Again, no rules were in place to prevent these types of things from happening, but it meant that in 1892, Balliet would be suiting up against the same players he called teammates the prior year.

 

Lafayette, Lehigh’s old rival, also had their share of hired guns. In 1896, 25 year old Fielding Yost competed against Lafayette as a member of the university of West Virginia. A couple of weeks later after Lafayette’s victory over the Mountaineers, he suited up for the Maroon and White against Penn, where Lafayette defeated them.

 

It’s also worth mentioning that having star players in their mid-20s would have been an enormous advantage, who would have been bigger and more skilled than undergraduates just learning the game.

 

By the late 1890s, faculty at the schools themselves were starting to get tired of the antics of Penn, Princeton and other schools bringing in players that in no way represented their student bodies.

 

It even led to the breakup of the old football order and caused the birth of other collegiate organizations with the specific purpose of changing the rules to prevent situations like these.

 

Which brings us back to the present day.

 

In the O’Bannon case, trying to argue that college sports were any less popular then than today seems ridiculous.

 

Football, whose highest level at that time was the college level, was wildly popular and took up large portions of real estate in the papers at the time.

 

But revisiting the 1890s also shows the critical need for a competent rule-making body that prevents students and athletic departments from their worst excesses.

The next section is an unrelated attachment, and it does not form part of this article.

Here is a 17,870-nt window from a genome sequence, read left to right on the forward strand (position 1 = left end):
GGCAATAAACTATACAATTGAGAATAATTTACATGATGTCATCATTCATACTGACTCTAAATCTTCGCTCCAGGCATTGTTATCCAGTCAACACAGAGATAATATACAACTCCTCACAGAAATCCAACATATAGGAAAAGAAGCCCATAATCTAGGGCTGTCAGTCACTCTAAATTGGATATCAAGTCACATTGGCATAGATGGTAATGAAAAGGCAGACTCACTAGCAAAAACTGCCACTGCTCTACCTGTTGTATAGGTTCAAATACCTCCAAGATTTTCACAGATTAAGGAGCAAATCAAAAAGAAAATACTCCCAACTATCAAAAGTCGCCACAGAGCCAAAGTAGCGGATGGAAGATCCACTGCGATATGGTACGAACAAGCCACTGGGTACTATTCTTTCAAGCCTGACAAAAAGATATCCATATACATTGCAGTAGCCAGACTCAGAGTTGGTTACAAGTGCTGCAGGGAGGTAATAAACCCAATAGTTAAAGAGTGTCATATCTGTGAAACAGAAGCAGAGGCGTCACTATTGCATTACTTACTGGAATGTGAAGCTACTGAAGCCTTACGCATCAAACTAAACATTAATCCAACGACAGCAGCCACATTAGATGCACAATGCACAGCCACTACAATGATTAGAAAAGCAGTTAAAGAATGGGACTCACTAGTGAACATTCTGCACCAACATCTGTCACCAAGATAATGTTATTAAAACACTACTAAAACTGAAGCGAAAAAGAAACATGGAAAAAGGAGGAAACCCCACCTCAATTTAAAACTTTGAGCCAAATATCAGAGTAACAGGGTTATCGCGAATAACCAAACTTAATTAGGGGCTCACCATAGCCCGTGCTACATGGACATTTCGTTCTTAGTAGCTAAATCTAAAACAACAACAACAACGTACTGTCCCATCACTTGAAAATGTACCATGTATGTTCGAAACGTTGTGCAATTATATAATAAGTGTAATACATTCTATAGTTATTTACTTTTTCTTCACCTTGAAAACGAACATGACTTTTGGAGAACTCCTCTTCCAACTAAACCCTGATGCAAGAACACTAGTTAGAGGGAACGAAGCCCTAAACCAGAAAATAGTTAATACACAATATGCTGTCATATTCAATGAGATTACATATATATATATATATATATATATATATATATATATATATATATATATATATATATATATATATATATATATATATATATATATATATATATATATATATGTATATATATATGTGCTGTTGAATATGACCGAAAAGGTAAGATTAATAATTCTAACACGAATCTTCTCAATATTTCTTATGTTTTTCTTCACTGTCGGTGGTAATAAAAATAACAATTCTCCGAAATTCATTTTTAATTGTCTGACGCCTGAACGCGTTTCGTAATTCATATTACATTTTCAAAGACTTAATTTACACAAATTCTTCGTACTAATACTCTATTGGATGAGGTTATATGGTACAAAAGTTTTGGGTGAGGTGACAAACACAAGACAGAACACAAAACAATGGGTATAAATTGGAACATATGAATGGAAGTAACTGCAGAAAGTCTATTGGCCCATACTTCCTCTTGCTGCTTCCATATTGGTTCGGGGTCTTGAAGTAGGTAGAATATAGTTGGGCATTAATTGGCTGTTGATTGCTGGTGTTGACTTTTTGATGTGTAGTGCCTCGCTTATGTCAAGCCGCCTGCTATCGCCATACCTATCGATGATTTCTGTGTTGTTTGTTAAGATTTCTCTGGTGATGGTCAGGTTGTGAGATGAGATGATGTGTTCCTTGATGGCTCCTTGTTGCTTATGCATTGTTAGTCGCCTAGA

If we were to go back to the nonexistent or ineffective enforcement of rules today, it’s not all that much of a stretch to see ourselves back to the relative lawlessness of the antics of schools in the 1890s.

 

The main arguments for amateurism in the 1890s were not about compensation, but basically ones of fairness. Bringing in players in their mid-20s to just play football put some schools at a disadvantage, and the schools who valued that principle forced the hands of those that did not.

 

It also ensured that larger-resourced schools were not able to simply purchase the best players, as the best players were invariably older and more physically developed than undergraduates.

 

Judge Wilken ought to think about how the aftermath of the “name-image-likeness” trial could force, effectively, two types of collegiate sport: one with the extra resources of “name-image-likeness”, and one without.

 

Amateurism in the 1890s was defined not as a way to keep student-athletes down, but as an attempt at a fair method of making sure everyone was playing under the same rules.

 

College sport has evolved into something that could not have been conceived in the 1890s. But that doesn’t mean that the 1890s don’t offer valuable lessons for the trials of today.